Ain’t Them Bodies Saints starts fast. There are two lovers, Bob (Casey Affleck) and Ruth (Rooney Mara). They are going to have a baby. They are going to commit a crime. Something goes wrong and they find themselves in a shootout with police at an abandoned house. Their friend is killed by a policeman’s bullet, and Ruth returns fire, hitting one of the gathered lawmen. Realising it’s over, Bob pries the gun from her hands, tells her to let everyone believe he was the shooter, tells her to wait for him, and they walk out with their hands up.
And then, after all this action that could fill an entire film almost, Ain’t Them Bodies Saints slows right down and begins properly. This is a film about the aftermath of events, rather than events themselves. Years pass, Ruth brings up her daughter. Bob sits in his cell and writes long letters promising that he will be coming for them. Ruth is living her smalltown life somewhere in the southern states, and Bob is trying to find a way to get back to her. And like a released convict newly appreciating the world, director David Lowery’s camera dwells on details and drifts slowly through the landscape. This visual poetry is one of the film’s major attractions, along with the beautifully nuanced performances, both from the leads and also supporting actors such as Ben Foster and Keith Carradine.
The story, while not a particularly startling or original tale, has enough to keep you interested. And the story has a knack of shifting your allegiances to characters as it unfolds. Is Bob’s single mindedness admirable or verging on obsessive, as he pushes straight for his goal of reunion, regardless of the consequences to others. And does Ruth even want him to succeed? Or has she changed since he went away, is she frightened by the intensity of his letters, and would she prefer a quiet life and the gentle friendship of Foster’s policeman? Mara’s pitch-perfect performance suggests a woman who keeps the world at arm’s length, letting nobody know what she’s truly thinking or feeling and provides an interesting contrast to Affleck’s Bob who is full of twitchy charisma who wants only one thing, and everyone knows what it is.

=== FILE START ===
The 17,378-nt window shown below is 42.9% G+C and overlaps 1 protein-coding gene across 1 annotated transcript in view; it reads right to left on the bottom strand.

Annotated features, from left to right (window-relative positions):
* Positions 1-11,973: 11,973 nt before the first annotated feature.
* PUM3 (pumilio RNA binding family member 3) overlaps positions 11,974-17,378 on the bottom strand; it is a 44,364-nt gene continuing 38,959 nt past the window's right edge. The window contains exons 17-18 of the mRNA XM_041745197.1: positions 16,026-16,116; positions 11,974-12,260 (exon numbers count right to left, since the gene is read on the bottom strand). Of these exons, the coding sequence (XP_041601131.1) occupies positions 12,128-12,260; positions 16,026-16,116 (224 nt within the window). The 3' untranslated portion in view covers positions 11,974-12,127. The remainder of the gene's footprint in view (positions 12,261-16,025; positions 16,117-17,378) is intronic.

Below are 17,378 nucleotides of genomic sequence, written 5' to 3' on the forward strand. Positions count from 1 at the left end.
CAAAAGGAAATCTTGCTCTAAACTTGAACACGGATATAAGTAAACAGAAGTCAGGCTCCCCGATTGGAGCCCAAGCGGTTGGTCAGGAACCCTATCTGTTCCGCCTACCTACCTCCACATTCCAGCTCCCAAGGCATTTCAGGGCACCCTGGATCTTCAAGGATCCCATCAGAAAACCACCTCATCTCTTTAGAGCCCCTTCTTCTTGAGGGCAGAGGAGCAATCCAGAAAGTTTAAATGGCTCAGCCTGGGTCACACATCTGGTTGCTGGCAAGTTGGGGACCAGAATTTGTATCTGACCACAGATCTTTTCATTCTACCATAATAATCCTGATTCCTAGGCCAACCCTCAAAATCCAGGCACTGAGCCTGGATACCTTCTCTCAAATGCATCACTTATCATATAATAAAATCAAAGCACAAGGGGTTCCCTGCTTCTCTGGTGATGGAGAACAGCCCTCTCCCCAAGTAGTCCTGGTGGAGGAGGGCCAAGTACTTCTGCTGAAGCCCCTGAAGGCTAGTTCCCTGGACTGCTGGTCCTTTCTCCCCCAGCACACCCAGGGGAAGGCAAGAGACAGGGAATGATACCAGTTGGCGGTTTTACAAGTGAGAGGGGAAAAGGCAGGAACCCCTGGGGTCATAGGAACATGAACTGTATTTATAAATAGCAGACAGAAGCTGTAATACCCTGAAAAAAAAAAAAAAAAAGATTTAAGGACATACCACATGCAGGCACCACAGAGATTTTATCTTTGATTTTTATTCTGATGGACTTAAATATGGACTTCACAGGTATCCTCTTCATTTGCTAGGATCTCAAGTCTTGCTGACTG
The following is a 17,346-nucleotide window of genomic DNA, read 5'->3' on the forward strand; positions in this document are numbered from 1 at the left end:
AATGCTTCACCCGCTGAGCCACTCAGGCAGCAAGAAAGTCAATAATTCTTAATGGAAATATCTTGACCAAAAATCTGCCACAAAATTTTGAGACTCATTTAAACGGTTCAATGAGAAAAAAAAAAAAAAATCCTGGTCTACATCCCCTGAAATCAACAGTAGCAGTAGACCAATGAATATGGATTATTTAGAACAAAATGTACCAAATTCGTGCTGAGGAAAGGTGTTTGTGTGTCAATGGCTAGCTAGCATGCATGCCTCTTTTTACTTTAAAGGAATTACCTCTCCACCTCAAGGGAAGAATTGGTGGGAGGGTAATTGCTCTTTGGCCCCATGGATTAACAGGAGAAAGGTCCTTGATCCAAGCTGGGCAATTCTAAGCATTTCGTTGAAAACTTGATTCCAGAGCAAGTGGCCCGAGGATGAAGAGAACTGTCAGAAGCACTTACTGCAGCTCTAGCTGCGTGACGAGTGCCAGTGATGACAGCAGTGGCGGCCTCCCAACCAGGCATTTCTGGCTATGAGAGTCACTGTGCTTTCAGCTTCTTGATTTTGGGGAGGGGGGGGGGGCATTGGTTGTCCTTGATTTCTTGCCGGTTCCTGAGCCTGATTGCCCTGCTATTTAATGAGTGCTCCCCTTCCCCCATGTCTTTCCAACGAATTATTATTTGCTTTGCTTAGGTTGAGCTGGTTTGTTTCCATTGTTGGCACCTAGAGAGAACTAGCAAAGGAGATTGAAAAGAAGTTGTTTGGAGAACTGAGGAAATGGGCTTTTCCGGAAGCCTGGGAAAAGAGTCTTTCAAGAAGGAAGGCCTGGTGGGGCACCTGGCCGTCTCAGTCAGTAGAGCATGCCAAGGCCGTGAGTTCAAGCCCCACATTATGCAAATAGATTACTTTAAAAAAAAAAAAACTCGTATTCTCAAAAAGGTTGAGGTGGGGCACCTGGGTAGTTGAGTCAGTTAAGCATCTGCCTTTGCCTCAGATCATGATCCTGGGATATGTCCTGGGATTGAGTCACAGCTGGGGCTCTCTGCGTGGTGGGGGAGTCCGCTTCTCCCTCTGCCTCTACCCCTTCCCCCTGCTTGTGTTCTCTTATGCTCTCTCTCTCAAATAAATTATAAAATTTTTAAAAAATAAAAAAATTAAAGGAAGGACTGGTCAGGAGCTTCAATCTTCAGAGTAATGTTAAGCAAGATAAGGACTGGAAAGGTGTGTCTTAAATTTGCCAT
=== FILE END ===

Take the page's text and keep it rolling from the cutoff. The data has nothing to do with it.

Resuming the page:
Ain’t Them Bodies Saints’ setting and theme can’t help but bring to mind Westerns and although it’s set in the seventies, it’s full of old west mythology, of outlaws and lawmen, of big skies and doomed romance. Slow paced and melancholy, but compelling, and lifted by an incredible score, full of hand clapping percussion and fiddle that seems to match the story perfectly, Ain’t Them Bodies Saints is a movie that flirts with different genres and brings to mind at various points a variety of great movies “ from Badlands to The Assassination of Jesse James By The Coward Robert Ford, or from Bonnie and Clyde to No Country For Old Men. Somehow, it doesn’t sit too uncomfortably in that kind of company either.